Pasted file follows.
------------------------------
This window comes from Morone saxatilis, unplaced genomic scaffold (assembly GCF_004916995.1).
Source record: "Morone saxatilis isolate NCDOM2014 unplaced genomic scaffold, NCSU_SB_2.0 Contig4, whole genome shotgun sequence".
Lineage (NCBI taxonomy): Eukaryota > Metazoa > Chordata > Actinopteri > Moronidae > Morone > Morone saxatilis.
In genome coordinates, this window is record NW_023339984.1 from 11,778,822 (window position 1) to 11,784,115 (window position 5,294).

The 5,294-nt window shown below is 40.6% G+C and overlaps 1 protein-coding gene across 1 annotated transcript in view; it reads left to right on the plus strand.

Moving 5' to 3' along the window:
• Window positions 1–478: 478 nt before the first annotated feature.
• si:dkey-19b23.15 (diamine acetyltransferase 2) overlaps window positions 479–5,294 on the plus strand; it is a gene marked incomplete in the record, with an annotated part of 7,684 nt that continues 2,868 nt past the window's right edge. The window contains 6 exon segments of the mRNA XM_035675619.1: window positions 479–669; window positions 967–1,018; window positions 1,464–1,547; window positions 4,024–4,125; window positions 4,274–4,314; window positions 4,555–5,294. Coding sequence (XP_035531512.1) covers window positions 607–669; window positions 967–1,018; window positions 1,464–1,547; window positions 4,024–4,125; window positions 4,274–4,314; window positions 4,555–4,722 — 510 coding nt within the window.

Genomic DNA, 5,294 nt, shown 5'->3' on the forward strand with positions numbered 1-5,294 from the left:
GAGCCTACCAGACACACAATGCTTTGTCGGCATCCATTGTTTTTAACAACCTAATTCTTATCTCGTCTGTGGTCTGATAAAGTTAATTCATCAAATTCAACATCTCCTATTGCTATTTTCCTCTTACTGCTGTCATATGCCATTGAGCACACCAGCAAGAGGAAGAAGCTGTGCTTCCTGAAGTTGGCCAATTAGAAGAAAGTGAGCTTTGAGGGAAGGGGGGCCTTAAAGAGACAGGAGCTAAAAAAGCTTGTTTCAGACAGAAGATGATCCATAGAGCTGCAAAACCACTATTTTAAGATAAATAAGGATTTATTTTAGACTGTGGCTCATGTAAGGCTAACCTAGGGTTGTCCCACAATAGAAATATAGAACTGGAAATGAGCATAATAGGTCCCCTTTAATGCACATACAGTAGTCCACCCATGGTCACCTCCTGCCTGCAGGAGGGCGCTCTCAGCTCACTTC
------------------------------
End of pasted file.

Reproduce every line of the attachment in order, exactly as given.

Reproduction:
This window comes from Morone saxatilis, unplaced genomic scaffold (assembly GCF_004916995.1).
Source record: "Morone saxatilis isolate NCDOM2014 unplaced genomic scaffold, NCSU_SB_2.0 Contig4, whole genome shotgun sequence".
Lineage (NCBI taxonomy): Eukaryota > Metazoa > Chordata > Actinopteri > Moronidae > Morone > Morone saxatilis.
In genome coordinates, this window is record NW_023339984.1 from 11,778,822 (window position 1) to 11,784,115 (window position 5,294).

The 5,294-nt window shown below is 40.6% G+C and overlaps 1 protein-coding gene across 1 annotated transcript in view; it reads left to right on the plus strand.

Moving 5' to 3' along the window:
• Window positions 1–478: 478 nt before the first annotated feature.
• si:dkey-19b23.15 (diamine acetyltransferase 2) overlaps window positions 479–5,294 on the plus strand; it is a gene marked incomplete in the record, with an annotated part of 7,684 nt that continues 2,868 nt past the window's right edge. The window contains 6 exon segments of the mRNA XM_035675619.1: window positions 479–669; window positions 967–1,018; window positions 1,464–1,547; window positions 4,024–4,125; window positions 4,274–4,314; window positions 4,555–5,294. Coding sequence (XP_035531512.1) covers window positions 607–669; window positions 967–1,018; window positions 1,464–1,547; window positions 4,024–4,125; window positions 4,274–4,314; window positions 4,555–4,722 — 510 coding nt within the window.

Genomic DNA, 5,294 nt, shown 5'->3' on the forward strand with positions numbered 1-5,294 from the left:
GAGCCTACCAGACACACAATGCTTTGTCGGCATCCATTGTTTTTAACAACCTAATTCTTATCTCGTCTGTGGTCTGATAAAGTTAATTCATCAAATTCAACATCTCCTATTGCTATTTTCCTCTTACTGCTGTCATATGCCATTGAGCACACCAGCAAGAGGAAGAAGCTGTGCTTCCTGAAGTTGGCCAATTAGAAGAAAGTGAGCTTTGAGGGAAGGGGGGCCTTAAAGAGACAGGAGCTAAAAAAGCTTGTTTCAGACAGAAGATGATCCATAGAGCTGCAAAACCACTATTTTAAGATAAATAAGGATTTATTTTAGACTGTGGCTCATGTAAGGCTAACCTAGGGTTGTCCCACAATAGAAATATAGAACTGGAAATGAGCATAATAGGTCCCCTTTAATGCACATACAGTAGTCCACCCATGGTCACCTCCTGCCTGCAGGAGGGCGCTCTCAGCTCACTTC